The US air regulator on Friday imposed emergency inspections in response to the death of a female passenger in an accident on Tuesday, targeting engines similar to the one that partially exploded on a Southwest 737 aircraft.
The Federal Aviation Administration (FAA) on Friday night ordered a 20-day review of CFM56 engine fan blades for Boeing 737s, which had more than 30,000 rotations, or some 681 engines worldwide, including 352 in the United States.
The regulator announced that it has taken this decision on the basis of the first information from the investigation of Tuesday’s accident and a bulletin issued Friday by the manufacturer of these engines, the French-American company CFM, a joint venture between French Safran and the American General Electric.
In a statement, CFM called for speeding up inspections of its Boeing 737 CFM56-7B engines, starting with a 20-day inspection of those that have completed more than 30,000 “cycles” (engine ignition / take-off and landing / shutdown) . Then, “by the end of August”, those having made more than 20,000 rotations, that is about 2,500 additional engines.
After the first inspection, the manufacturer also recommended re-inspecting the engines every 3,000 cycles, approximately every two years.
The CFM56-7B engines are used by some 60 airlines, said CFM, noting that they have mobilized 500 technicians to “minimize disruption” caused by these additional inspections.
Each inspection takes about four hours, the company said, adding that 150 of the 681 engines to be inspected within 20 days had already been examined.
The FAA order comes three days after a Southwest flight with 149 people on board saw part of its CFM56 engine come off in flight.
The first elements of the investigation showed that shards of metal had broken a window, fatally wounding a 43-year-old mother, partially caught on the outside of the machine, and causing panic in the cabin.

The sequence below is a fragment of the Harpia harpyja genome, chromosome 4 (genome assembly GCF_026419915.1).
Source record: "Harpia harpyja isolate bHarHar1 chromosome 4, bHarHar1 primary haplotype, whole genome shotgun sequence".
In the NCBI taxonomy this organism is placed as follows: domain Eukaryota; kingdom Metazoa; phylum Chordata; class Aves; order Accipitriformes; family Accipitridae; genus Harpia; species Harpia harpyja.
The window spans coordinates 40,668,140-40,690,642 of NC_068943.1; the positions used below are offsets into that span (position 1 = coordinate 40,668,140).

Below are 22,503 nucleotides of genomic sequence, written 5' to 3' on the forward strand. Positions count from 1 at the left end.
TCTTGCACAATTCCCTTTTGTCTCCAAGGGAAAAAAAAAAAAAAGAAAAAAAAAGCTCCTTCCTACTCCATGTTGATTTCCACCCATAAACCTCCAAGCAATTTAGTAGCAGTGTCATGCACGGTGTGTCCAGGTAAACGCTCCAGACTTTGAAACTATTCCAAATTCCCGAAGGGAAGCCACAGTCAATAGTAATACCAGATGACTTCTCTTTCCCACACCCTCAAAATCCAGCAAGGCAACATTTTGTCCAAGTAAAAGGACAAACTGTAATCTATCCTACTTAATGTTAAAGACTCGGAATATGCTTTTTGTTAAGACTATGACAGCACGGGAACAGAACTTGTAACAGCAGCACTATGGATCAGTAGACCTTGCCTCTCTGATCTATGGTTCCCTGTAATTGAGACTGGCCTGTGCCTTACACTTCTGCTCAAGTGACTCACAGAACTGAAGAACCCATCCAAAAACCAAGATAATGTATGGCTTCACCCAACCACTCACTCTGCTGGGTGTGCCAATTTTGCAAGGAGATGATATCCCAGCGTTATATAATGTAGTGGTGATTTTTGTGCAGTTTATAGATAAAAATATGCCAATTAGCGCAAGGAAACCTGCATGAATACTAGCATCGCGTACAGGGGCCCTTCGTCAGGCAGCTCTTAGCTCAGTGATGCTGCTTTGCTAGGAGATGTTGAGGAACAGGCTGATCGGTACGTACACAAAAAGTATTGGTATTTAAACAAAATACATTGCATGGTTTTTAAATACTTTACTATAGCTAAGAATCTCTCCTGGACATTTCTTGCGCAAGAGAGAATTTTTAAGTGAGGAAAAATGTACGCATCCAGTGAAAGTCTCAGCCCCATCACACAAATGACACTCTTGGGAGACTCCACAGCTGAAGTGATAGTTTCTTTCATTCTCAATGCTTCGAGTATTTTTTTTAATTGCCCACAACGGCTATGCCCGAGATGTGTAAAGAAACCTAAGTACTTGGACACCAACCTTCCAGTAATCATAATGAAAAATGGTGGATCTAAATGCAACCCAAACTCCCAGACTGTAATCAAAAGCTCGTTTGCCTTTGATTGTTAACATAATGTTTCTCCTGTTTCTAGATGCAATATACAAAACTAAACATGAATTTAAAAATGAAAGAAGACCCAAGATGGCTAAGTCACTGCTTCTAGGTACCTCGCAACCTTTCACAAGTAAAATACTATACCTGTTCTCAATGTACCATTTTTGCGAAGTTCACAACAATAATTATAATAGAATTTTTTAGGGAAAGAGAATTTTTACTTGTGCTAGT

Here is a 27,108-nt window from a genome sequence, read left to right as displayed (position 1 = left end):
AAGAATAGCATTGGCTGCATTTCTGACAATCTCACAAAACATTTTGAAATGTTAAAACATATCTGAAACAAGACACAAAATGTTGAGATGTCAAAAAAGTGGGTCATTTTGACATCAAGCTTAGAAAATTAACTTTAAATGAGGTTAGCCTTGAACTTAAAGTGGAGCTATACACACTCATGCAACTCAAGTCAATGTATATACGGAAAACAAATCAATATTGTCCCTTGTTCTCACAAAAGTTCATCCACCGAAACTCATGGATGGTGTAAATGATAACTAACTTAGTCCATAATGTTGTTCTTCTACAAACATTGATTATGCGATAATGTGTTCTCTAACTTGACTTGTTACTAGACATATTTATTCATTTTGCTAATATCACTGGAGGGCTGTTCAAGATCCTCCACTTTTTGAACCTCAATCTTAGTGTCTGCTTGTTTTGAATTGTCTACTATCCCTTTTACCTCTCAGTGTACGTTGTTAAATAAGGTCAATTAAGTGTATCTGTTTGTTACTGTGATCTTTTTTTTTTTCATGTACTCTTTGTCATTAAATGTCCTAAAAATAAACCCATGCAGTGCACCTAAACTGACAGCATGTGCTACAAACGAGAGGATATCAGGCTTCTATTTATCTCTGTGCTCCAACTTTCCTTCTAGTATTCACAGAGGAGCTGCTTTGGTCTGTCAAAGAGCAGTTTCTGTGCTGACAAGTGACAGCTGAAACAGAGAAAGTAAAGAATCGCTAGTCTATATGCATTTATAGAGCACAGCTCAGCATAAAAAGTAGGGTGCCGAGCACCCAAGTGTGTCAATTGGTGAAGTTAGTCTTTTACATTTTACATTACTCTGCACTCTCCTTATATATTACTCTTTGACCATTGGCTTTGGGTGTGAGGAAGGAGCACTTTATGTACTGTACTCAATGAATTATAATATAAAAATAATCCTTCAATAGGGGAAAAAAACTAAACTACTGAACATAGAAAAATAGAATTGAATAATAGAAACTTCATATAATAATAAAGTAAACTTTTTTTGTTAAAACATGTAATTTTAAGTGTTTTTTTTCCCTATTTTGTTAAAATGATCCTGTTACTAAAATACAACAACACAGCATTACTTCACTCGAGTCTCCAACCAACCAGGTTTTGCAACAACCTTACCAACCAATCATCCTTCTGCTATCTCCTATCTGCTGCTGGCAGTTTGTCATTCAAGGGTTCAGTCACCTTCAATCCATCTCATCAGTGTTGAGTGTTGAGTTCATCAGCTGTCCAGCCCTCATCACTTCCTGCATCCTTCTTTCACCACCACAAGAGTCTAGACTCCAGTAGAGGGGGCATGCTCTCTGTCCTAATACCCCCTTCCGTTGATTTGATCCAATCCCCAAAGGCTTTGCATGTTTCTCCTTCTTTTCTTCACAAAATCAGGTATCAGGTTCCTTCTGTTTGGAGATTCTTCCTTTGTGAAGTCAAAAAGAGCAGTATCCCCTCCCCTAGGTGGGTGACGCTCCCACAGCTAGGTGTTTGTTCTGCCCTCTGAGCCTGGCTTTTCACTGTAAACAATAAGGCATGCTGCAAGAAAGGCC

– The FAA criticized –
Thanks to the coolness of the pilot, a former Air Force pilot, the Boeing 737, from New York to Dallas, was able to make an emergency landing at the Philadelphia airport without making any mistakes. other victims.
Southwest announced Tuesday additional inspections of its CFM56 engines, planning to complete them within 30 days.
The head of the NTSB, the US federal agency responsible for transportation safety, quickly recognized similarities with an accident on another Southwest flight in August 2016, also a 737 equipped with a CFM56, which had had to make a mistake. emergency landing in Florida, without making a victim.
CFM had at the time called the companies to conduct additional inspections, and the FAA had also proposed such inspections.
But it had not issued a binding directive, with several companies, including Southwest, arguing that they needed more time to conduct inspections than the FAA was proposing, according to several US newspapers.
Critics have been quick to blame the FAA for taking action.
“The companies dictate to the FAA what they think needs to be done, whereas it is the FAA that should say, + No, you’re going to do that now +”, said Friday Gary Peterson, union vice president transport workers, quoted by NBC. “We do not want a situation where people have to perish before someone looks at it closely.”
“The FAA must be more aggressive in ensuring that, when there is a problem, it is resolved,” said William McGee, who worked in the airline industry and is now a campaigner for consumer rights in the sector. .